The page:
Winter driving tips from the experts at Drive Smart Georgia
Atlanta doesn’t receive a ton of snow or ice, but when it does, highways and backroads can quickly become treacherous. Every winter, people are injured or killed because they are overconfident or unprepared to drive on snowy, icy roads. Even if you are a veteran driver from a northern state, following these safety tips from the experts at Drive Smart Georgia can keep you safe on the road and in control during dangerous conditions.
Slow down and drive with caution
Driving too quickly is the main cause of accidents during the cold winter months. Avoid accelerating too quickly, braking, and unnecessary lane changes. These moves can cause your vehicle to lose traction, resulting in an uncontrollable skid. Be patient and accept the fact that it is going to take longer to arrive at your destination.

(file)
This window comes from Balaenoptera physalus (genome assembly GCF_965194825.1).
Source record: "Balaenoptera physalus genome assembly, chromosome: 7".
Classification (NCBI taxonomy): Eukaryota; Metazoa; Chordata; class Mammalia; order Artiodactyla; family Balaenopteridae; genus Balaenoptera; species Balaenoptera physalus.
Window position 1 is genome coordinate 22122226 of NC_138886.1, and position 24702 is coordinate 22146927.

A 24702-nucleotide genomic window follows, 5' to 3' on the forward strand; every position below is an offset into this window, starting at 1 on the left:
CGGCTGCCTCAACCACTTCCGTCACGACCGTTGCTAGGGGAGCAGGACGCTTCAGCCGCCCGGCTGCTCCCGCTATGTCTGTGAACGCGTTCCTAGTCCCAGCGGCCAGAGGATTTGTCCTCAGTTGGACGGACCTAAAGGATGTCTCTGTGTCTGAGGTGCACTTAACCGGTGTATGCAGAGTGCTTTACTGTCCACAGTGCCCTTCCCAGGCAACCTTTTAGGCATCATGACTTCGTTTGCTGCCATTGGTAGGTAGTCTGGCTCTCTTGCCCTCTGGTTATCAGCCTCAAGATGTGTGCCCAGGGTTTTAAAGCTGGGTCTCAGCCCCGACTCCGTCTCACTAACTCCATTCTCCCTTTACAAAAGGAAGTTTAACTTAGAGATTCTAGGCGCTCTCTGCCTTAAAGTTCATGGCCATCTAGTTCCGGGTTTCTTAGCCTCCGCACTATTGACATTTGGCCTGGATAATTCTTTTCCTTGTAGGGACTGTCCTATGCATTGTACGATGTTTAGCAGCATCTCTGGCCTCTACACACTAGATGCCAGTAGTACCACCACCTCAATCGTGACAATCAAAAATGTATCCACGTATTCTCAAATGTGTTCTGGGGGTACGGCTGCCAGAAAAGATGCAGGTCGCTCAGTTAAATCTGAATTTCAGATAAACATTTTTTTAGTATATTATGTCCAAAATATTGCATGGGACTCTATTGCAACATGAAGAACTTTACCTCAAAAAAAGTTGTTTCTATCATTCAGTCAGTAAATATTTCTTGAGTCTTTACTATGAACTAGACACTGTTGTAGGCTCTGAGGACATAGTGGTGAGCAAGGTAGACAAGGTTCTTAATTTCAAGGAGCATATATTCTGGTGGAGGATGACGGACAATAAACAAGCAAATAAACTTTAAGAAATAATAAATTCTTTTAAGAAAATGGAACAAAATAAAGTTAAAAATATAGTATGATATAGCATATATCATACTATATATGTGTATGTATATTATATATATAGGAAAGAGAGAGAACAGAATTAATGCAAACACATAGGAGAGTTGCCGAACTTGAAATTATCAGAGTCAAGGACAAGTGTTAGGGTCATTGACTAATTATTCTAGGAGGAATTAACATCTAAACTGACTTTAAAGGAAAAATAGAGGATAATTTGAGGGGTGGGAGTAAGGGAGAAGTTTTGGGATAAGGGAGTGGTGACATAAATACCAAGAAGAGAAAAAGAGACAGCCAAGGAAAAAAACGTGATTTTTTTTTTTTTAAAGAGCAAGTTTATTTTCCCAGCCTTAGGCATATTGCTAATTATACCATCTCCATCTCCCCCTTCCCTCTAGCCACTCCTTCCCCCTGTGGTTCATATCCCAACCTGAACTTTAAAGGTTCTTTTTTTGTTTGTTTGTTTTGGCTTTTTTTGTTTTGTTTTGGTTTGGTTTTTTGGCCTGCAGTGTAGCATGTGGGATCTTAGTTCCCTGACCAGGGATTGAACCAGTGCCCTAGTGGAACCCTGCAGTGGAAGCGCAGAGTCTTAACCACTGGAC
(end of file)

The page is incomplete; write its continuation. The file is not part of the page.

Do not tailgate
Be patient and stay well behind the car in front of you until it’s safe to pass. It takes a much longer distance to stop your vehicle due to reduced traction, even with just a light covering of snow or ice on the roadway.
Do not use cruise control
For many drivers, riding with cruise control has become almost second nature. Sure, it prevents you from getting leg fatigue and deters speeding, but driving with it on in wintery conditions can be unsafe. Just don’t use cruise control at all if snow or ice is on the road.
Make sure your vehicle is ready for winter
When the temperature dips to close to freezing, make sure that your car has ample antifreeze, the windshield is clean, and you have plenty of windshield washer fluid. Check that the tires have good tread and are properly inflated. Have your battery tested, to avoid being stranded in the cold with a car that won’t start. Perhaps the most important of all: Make sure your cell phone is charged, so you make a call in case of a roadside emergency.
Pull over or stay home
Remember, there is no shame in making the smart decision to stay home when road conditions are bad. You may be late arriving to your destination, but arriving late is better than not arriving at all. If you can postpone your trip, or if it is non-essential, stay put until road conditions improve.